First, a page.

Benjamin Netanyahu is a survivor — something you might expect of a prime minister elected to six terms. But Netanyahu has never found himself in a no-win scenario. And if he escapes from his current dilemma, he should become known as “Bibi the Magician.”
Netanyahu was able to cobble together the right-wing parties in Israel into a shaky coalition that brought him the prime ministership but has yet to show that it can govern. To cement that coalition, the prime minister introduced a judicial reform bill desired by some of his coalition partners and was the primary reason they agreed to support Netanyahu as prime minister.
Even many on the left in Israel support judicial reform. But Netanyahu’s bill goes too far, say critics, and hence, the streets filled up with hundreds of thousands of Israelis.
Not all the protesters were opposed. There is a significant percentage of conservative religious Israelis who want to rein in the power of the high court and want the prime minister to stick to his guns. Hence, Netanyahu’s dilemma.
If he rams the reform bill through the Knesset, the nation will convulse in a spasm of anti-government fervor. But if he pulls the bill back, his coalition will almost certainly collapse and new elections would be called.
In his national address announcing that he was pausing the effort to pass the reform measure, Netanyahu recalled the story of King Solomon and the baby being fought for by two mothers — both of whom loved the child.
“Even today, both sides in the national dispute claim love for the baby — love for our country,” said Netanyahu. “I am aware of the enormous tension that is building up between the two camps, between the two parts of the people, and I am attentive to the desire of many citizens to relieve this tension.”
“He is playing the game,” said Gideon Rahat, a professor of political science at the Hebrew University of Jerusalem. “You can never know what will happen, and that’s the problem … There is no certainty in Israel, in the Israeli system, and I am not sure that he’s not happy about this.”
Keeping his opponents in the dark about his intentions prevents them from formulating plans to oppose him. Aviv Bushinsky, a former long-serving media adviser for Netanyahu, thinks Netanyahu might try waiting out the opposition.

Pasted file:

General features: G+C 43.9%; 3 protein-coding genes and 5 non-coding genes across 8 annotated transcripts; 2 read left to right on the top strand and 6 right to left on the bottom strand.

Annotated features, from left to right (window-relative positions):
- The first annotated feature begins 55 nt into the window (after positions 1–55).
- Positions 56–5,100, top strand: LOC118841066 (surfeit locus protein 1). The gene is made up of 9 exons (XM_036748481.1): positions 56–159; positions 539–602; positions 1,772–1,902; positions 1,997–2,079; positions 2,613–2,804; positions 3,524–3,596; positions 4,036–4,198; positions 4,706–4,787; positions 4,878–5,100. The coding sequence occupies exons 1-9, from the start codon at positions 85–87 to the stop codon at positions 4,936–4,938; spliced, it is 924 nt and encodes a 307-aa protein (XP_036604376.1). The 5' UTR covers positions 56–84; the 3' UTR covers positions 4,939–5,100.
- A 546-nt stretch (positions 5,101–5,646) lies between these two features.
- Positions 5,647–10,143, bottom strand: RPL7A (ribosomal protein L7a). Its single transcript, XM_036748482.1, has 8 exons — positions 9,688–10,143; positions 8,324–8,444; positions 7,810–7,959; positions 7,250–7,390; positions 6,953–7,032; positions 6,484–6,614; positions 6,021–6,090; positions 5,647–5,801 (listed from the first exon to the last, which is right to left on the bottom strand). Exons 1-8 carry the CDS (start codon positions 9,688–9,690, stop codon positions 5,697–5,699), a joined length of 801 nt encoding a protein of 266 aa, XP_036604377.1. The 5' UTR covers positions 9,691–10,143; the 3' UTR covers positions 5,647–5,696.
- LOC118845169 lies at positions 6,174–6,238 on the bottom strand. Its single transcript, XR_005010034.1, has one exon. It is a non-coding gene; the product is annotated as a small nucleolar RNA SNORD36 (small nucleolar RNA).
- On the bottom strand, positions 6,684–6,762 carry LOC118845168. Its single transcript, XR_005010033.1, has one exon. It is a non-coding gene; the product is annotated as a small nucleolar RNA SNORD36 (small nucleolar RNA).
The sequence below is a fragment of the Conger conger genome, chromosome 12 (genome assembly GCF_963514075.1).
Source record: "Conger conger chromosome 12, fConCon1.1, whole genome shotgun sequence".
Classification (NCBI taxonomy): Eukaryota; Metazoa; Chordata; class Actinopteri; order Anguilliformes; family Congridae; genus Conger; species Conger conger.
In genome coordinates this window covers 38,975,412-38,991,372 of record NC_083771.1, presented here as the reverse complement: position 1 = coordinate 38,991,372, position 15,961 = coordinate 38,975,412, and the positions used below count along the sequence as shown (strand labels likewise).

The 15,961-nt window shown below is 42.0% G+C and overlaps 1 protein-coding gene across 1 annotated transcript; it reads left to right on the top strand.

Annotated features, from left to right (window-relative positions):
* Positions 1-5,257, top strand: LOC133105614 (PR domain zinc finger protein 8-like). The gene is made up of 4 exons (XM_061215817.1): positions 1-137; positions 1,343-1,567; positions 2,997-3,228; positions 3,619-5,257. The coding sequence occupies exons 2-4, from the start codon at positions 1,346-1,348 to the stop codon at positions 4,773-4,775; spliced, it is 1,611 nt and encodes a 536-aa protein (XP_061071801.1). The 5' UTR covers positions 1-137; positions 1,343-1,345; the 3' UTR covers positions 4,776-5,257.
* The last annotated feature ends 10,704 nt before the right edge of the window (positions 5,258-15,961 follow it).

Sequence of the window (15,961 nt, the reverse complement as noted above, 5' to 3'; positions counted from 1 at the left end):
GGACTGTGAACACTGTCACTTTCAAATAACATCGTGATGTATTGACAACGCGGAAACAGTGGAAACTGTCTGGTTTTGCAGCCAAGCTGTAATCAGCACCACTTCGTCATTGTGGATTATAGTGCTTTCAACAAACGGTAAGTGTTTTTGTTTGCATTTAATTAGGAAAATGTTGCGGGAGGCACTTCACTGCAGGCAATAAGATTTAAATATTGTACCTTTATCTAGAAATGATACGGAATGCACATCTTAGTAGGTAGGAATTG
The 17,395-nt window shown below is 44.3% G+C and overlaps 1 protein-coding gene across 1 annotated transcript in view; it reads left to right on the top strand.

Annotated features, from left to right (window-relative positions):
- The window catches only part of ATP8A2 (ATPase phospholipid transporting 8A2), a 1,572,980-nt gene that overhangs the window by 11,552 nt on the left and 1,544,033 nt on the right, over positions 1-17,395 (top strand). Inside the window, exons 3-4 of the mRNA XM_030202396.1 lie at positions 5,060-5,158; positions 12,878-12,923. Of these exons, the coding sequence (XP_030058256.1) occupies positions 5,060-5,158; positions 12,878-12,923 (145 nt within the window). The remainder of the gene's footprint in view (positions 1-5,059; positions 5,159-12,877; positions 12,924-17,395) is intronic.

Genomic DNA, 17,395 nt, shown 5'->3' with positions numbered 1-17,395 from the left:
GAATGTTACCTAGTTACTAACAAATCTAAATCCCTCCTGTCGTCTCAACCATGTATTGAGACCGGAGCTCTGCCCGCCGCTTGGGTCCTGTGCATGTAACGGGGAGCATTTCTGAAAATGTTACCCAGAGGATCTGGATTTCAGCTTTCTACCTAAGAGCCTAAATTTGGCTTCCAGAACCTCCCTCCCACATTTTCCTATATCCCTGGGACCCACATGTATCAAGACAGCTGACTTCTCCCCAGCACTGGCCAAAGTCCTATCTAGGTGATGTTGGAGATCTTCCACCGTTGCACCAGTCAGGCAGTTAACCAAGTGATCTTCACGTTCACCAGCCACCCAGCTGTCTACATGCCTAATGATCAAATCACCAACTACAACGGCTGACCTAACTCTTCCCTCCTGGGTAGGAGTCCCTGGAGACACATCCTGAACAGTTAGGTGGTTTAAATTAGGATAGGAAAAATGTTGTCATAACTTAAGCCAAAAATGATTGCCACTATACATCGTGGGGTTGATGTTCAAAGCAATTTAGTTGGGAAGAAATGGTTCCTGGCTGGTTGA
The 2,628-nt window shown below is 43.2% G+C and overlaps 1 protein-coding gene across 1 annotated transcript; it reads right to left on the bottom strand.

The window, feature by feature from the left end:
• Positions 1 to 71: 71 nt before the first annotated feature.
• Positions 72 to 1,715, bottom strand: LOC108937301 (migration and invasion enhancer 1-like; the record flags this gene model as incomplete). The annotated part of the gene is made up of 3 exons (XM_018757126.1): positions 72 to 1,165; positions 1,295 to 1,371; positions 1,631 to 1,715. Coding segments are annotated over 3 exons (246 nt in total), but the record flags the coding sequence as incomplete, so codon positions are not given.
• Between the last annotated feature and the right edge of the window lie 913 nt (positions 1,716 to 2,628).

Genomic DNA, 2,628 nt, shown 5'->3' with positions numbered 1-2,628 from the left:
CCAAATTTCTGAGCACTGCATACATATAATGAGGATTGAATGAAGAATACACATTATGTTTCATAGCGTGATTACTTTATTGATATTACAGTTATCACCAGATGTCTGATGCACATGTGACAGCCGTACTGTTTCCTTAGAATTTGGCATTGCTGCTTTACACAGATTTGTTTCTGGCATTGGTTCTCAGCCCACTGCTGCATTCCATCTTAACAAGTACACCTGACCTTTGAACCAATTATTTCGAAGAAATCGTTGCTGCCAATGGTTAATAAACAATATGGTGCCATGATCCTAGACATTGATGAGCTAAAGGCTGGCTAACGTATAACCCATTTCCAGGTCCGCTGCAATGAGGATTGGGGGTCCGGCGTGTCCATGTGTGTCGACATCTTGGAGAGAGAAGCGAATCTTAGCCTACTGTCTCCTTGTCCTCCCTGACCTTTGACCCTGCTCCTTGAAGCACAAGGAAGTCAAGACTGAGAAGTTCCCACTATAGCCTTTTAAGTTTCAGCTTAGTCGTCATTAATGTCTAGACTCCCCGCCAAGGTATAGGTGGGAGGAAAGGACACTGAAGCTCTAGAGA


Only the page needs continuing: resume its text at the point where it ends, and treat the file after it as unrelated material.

“I think Netanyahu will try to run away from this thing, hoping that things will gradually ease,” said Bushinsky, noting that the ministers who had threatened to resign should the bill not advance have all remained in their posts.
Then, there’s always the possibility of Netanyahu using an external security threat to unite the two sides against a common enemy.
Analysts say, however, that what could once again unite the fragmented country and have the public rally behind the government is a potential security threat, either from neighboring countries or through conflict with the Palestinians.
A security crisis would reorient the government’s attention, said Yohanan Plesner, president of the Israel Democracy Institute in Jerusalem, whether it arises from conflict with the Palestinians, the Iran-backed Hezbollah group in Lebanon or others.
“Some thought that if there was a security crisis, then Netanyahu would be saved by the bell,” said Bushinsky.
It wouldn’t take much provocation from the Palestinians, who are always willing to shoot themselves in the foot rather than allow the Israelis to implode. And Hezbollah is always ready to lob a few missiles into Israeli settlements with no justification. Again, it wouldn’t take much provocation for either of Israel’s enemies to attack them and save Netanyahu’s hide.
But the prime minister can’t depend on outside forces to save him. And with no compromise that either side will accept, Netanyahu will likely go with his instincts and let the chips fall where they may.